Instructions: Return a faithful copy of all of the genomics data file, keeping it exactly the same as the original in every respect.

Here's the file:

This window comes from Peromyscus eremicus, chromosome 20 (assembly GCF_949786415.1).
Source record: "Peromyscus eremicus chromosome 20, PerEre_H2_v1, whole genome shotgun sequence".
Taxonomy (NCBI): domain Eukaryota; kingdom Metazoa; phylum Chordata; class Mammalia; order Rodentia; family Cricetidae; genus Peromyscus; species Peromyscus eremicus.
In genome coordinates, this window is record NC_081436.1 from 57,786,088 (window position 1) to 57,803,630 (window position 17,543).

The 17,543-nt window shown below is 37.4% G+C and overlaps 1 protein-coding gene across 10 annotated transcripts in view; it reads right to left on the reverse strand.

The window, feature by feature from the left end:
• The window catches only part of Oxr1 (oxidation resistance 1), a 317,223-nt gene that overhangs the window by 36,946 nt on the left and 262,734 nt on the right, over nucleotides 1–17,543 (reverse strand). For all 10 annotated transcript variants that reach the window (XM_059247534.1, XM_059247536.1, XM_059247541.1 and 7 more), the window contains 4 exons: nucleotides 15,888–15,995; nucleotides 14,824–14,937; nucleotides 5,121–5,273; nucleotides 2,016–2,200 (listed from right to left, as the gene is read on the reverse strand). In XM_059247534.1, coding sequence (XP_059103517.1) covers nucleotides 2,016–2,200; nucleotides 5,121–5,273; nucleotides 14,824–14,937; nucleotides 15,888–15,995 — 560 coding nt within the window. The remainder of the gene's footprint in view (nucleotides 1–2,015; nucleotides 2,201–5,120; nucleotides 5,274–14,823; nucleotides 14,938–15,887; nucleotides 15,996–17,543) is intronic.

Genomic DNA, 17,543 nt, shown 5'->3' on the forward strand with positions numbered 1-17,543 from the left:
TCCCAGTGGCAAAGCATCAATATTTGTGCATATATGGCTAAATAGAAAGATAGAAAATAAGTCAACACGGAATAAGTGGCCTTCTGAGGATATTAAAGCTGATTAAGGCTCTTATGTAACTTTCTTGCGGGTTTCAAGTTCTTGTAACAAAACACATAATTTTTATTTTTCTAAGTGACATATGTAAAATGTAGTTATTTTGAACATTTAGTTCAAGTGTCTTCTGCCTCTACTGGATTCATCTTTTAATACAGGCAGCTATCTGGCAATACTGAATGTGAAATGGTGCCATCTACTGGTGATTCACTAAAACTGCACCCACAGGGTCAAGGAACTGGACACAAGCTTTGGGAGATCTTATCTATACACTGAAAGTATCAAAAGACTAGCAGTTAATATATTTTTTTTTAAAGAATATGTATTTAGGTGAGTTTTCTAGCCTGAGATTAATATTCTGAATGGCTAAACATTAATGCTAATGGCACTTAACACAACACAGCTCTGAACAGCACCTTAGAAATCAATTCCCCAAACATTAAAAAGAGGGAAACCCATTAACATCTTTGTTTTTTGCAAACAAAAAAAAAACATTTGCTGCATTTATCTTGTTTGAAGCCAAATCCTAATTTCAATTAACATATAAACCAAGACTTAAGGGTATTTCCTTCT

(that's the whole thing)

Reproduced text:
This window comes from Peromyscus eremicus, chromosome 20 (assembly GCF_949786415.1).
Source record: "Peromyscus eremicus chromosome 20, PerEre_H2_v1, whole genome shotgun sequence".
Taxonomy (NCBI): domain Eukaryota; kingdom Metazoa; phylum Chordata; class Mammalia; order Rodentia; family Cricetidae; genus Peromyscus; species Peromyscus eremicus.
In genome coordinates, this window is record NC_081436.1 from 57,786,088 (window position 1) to 57,803,630 (window position 17,543).

The 17,543-nt window shown below is 37.4% G+C and overlaps 1 protein-coding gene across 10 annotated transcripts in view; it reads right to left on the reverse strand.

The window, feature by feature from the left end:
• The window catches only part of Oxr1 (oxidation resistance 1), a 317,223-nt gene that overhangs the window by 36,946 nt on the left and 262,734 nt on the right, over nucleotides 1–17,543 (reverse strand). For all 10 annotated transcript variants that reach the window (XM_059247534.1, XM_059247536.1, XM_059247541.1 and 7 more), the window contains 4 exons: nucleotides 15,888–15,995; nucleotides 14,824–14,937; nucleotides 5,121–5,273; nucleotides 2,016–2,200 (listed from right to left, as the gene is read on the reverse strand). In XM_059247534.1, coding sequence (XP_059103517.1) covers nucleotides 2,016–2,200; nucleotides 5,121–5,273; nucleotides 14,824–14,937; nucleotides 15,888–15,995 — 560 coding nt within the window. The remainder of the gene's footprint in view (nucleotides 1–2,015; nucleotides 2,201–5,120; nucleotides 5,274–14,823; nucleotides 14,938–15,887; nucleotides 15,996–17,543) is intronic.

Genomic DNA, 17,543 nt, shown 5'->3' on the forward strand with positions numbered 1-17,543 from the left:
TCCCAGTGGCAAAGCATCAATATTTGTGCATATATGGCTAAATAGAAAGATAGAAAATAAGTCAACACGGAATAAGTGGCCTTCTGAGGATATTAAAGCTGATTAAGGCTCTTATGTAACTTTCTTGCGGGTTTCAAGTTCTTGTAACAAAACACATAATTTTTATTTTTCTAAGTGACATATGTAAAATGTAGTTATTTTGAACATTTAGTTCAAGTGTCTTCTGCCTCTACTGGATTCATCTTTTAATACAGGCAGCTATCTGGCAATACTGAATGTGAAATGGTGCCATCTACTGGTGATTCACTAAAACTGCACCCACAGGGTCAAGGAACTGGACACAAGCTTTGGGAGATCTTATCTATACACTGAAAGTATCAAAAGACTAGCAGTTAATATATTTTTTTTTAAAGAATATGTATTTAGGTGAGTTTTCTAGCCTGAGATTAATATTCTGAATGGCTAAACATTAATGCTAATGGCACTTAACACAACACAGCTCTGAACAGCACCTTAGAAATCAATTCCCCAAACATTAAAAAGAGGGAAACCCATTAACATCTTTGTTTTTTGCAAACAAAAAAAAAACATTTGCTGCATTTATCTTGTTTGAAGCCAAATCCTAATTTCAATTAACATATAAACCAAGACTTAAGGGTATTTCCTTCT